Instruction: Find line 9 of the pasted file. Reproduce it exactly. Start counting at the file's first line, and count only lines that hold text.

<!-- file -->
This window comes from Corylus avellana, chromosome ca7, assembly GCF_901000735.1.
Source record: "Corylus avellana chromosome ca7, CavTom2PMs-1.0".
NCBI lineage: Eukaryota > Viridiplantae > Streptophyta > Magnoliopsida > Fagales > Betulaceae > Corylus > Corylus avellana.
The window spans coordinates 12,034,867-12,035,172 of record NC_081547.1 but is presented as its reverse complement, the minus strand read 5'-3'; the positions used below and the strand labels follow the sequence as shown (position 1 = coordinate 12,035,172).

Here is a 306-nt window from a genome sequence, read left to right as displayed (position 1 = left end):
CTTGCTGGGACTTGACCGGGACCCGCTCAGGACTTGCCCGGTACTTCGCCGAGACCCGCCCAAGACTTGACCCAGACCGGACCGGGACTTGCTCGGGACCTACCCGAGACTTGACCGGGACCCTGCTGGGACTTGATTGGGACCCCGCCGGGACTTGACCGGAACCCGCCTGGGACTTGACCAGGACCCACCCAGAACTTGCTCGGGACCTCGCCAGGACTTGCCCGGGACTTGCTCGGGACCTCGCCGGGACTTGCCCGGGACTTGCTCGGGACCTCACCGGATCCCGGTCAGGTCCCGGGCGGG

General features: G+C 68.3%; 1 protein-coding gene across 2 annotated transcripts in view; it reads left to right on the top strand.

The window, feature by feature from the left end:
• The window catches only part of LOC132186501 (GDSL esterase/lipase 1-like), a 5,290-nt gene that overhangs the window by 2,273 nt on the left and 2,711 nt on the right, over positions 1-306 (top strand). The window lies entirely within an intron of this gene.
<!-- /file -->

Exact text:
• The window catches only part of LOC132186501 (GDSL esterase/lipase 1-like), a 5,290-nt gene that overhangs the window by 2,273 nt on the left and 2,711 nt on the right, over positions 1-306 (top strand). The window lies entirely within an intron of this gene.